How to treat lawnmower injuries

Lawnmower accidents are more common than you may think. Twice as many people are treated for lawn mower injuries as gunshot wounds each year.

Children under 12 and people over 60 are most at risk of lawn mower injuries. The most common problem is being hit by a projectile that’s been launched by the machine’s spinning blades.

There are three different types of common lawnmower injuries;

1) Bruises and lacerations from flying objects

Cuts and bruises from flung objects are the most common mowing related injury. Flying pebbles, sticks, and other pieces of shrapnel can be very dangerous, especially if they hit your face or neck. Blades that whirl at 3,000 RPM produce three times the kinetic injury of a .357 caliber handgun.

For impacts that do not break the skin, you can still get amazing bruises. To prevent bruising, wrap ice in a cloth and press the cold cloth against your skin until the area goes numb. This will also cut down on questions at the office, and may even keep your coworkers from picking on you.

If the projectile does break the skin, the first thing to do is control bleeding. Put pressure directly on the puncture wound while holding it above the level of the heart for 15 minutes. For minor injuries, it’s best to disinfect the area with iodine or rubbing alcohol, and then apply antibiotic salve plus a bandage to prevent infection.

To help limit swelling, take an anti-inflammatory pain medication like Tylenol or Ibuprofen. Do not take Aspirin! Aspirin is a blood thinner – it promotes bleeding and can make bruising worse. Also, call up the doctor and schedule a tetanus shot.

If the bleeding will not stop, keep pressure up to reduce blood flow and seek medical help. Tourniquets should be avoided except in extreme situations. If the wound is deeper than 3 inches, do not pull the object out without medical supervision. Often, deep wounds will be made worse by tugging on the object. The foreign object may be the only thing that’s keeping you from bleeding to death.

For eye injuries, flush the area with saline or water. Then seek immediate medical attention, even if there isn’t any apparent damage. Eye injuries can take several days to show up, but require immediate treatment.

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2) Cuts caused by lawnmower blades

These are the lawnmower injuries that cause the most hospital trips. Rotary lawnmowers can generate a great deal of force, and they cause gruesome injuries similar to industrial accidents. When treating these accidents, the first thing to do is turn off the lawnmower and prevent any further injury.

Next, it’s very important to control bleeding. Put pressure ‘upstream’ of the wound (closer to the heart) while elevating it above the level of the heart. Use an ice compress, if available. Apply absorbent and sterile material to the wound to soak up blood and promote clotting.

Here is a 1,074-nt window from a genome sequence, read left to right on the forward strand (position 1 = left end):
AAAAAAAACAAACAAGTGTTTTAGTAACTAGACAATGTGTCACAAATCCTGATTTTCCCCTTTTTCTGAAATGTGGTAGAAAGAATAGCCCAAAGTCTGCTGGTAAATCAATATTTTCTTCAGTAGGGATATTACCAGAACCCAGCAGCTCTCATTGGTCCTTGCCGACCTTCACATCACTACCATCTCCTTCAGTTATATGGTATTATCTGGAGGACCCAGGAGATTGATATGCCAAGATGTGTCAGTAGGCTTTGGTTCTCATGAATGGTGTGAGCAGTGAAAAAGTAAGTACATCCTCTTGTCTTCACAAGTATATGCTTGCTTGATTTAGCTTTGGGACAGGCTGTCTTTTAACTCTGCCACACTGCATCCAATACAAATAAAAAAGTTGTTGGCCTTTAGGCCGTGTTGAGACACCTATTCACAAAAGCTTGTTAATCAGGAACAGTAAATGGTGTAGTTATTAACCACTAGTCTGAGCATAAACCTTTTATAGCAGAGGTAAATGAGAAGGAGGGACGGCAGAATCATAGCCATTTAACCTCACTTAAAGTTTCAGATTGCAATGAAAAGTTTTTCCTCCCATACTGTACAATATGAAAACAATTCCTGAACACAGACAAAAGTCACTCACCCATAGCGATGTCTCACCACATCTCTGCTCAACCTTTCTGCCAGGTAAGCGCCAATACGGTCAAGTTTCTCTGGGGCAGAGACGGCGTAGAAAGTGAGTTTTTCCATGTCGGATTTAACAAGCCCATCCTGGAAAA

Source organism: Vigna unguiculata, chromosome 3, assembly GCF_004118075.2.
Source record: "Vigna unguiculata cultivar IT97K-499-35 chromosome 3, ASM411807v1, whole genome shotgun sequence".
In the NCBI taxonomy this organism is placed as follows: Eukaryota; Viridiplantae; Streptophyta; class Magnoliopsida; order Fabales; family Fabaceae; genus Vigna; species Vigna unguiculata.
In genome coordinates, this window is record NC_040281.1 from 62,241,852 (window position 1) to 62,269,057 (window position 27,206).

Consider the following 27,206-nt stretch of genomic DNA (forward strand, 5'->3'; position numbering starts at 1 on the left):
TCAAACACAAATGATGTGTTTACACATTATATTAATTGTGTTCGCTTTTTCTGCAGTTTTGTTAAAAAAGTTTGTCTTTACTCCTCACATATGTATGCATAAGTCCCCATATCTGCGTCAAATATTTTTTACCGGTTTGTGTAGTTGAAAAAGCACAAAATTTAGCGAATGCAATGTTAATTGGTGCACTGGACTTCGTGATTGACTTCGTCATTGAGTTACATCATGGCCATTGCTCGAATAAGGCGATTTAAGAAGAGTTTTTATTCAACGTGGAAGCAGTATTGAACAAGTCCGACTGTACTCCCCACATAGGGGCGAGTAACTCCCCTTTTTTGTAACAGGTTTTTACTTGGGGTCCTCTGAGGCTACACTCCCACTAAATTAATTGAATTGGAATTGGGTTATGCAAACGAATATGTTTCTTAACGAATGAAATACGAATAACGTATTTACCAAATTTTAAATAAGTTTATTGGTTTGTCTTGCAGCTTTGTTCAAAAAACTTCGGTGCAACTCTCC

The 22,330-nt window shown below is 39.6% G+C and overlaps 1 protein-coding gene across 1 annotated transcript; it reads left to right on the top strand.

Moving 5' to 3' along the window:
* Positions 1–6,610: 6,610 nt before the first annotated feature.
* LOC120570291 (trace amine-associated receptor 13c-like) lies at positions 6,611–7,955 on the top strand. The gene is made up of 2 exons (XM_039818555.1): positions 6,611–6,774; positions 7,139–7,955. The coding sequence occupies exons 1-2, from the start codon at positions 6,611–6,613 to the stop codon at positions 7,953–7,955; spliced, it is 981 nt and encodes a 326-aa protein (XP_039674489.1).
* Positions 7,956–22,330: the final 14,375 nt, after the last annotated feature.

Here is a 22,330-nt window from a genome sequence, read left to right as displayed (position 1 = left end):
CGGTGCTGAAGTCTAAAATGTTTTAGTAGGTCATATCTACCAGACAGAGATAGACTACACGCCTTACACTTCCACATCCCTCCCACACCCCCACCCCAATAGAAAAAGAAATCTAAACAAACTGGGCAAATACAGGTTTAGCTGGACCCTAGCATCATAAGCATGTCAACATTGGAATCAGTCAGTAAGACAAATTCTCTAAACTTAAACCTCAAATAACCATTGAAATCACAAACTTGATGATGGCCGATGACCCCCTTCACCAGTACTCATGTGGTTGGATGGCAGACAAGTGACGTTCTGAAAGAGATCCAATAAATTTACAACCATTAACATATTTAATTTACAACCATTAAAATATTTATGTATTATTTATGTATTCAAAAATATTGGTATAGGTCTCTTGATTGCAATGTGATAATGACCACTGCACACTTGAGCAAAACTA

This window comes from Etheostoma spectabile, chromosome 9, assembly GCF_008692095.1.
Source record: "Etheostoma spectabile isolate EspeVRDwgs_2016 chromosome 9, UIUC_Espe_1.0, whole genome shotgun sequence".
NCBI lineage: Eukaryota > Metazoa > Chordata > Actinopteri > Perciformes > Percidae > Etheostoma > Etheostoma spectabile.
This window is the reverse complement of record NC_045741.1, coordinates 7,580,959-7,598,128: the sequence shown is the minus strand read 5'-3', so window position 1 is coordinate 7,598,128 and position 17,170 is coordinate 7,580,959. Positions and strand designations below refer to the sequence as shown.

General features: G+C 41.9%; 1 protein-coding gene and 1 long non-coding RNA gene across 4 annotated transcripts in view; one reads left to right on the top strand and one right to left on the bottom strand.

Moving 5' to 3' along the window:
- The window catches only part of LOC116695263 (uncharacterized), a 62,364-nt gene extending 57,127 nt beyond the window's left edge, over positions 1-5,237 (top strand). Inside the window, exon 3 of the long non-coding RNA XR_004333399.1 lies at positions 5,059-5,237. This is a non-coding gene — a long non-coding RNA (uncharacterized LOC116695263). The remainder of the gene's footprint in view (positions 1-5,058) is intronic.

If you were injured, do not try to drive yourself to the hospital. Blood loss can cause people to do very foolish things, and passing out while driving will only make the situation worse. Instead, call an ambulance and stay awake until paramedics arrive. Or, get a neighbor to drive you to the hospital.

If any body parts were severed bring them with you so that they can be reattached. If an ice chest is available, take the beer out and put the body parts in there (everyone will suspect alcohol was involved, but it’s best not to confirm their suspicions). Chilling severed fingers and toes can prevent loss of function, and the ice chest will protect them from further injury.

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3) Burns caused by flammable fuel or grassfires

Gas powered lawnmowers will sometimes blow up or spontaneously combust. That’s just one of their charms. If you are caught up in a lawnmower flambé, the prime thing to do is put the fire out. As the old saying goes – stop, drop, and roll. Smother the flames on your body and prevent further injury.

If the lawnmower is still burning, get away from it quickly. It may blow up, so you should put a wall, hill, or tree trunk between your body and the potential IED. Shrapnel from an exploding lawnmower is no fun, and once a lawnmower catches on fire, you can kiss it goodbye.

For minor burns, the next thing to do is chill down the burn with cool water. Do not apply ice – ice can cause too rapid of a temperature change and may put you in shock. Keep running water across the area even after it starts to cool down. Then cover the area with Aloe Vera (or tea tree oil) and antibiotic cream. Wrap the wounded area in gauze, and protect the burn from pressure or friction. Then, go get a tetanus shot to prevent infection.

For major burns, prompt medical attention can help prevent scarring, disability, and deformity. If you see someone who has suffered a major injury, call for an ambulance first, and then attend to their injuries. Do not remove any clothing or jewelry, because they often melt to the skin. Do not apply any lotion or ointment, and avoid breaking any blisters. Instead, apply sterile gauze or use a clean sheet to cover the burned areas.

Victims of severe burns are at risk of going into shock – it’s important to keep them awake, talking, and breathing normally. If Ed McMann shows up with the prize patrol, have him come back later. Instead, lie the burn victim down on their back and elevate their feet. They should drink lots of water and stay as still as possible.

Rather than dealing with these injuries, wouldn’t you rather buy a push reel mower?

Or, you could take these other steps to prevent an accident…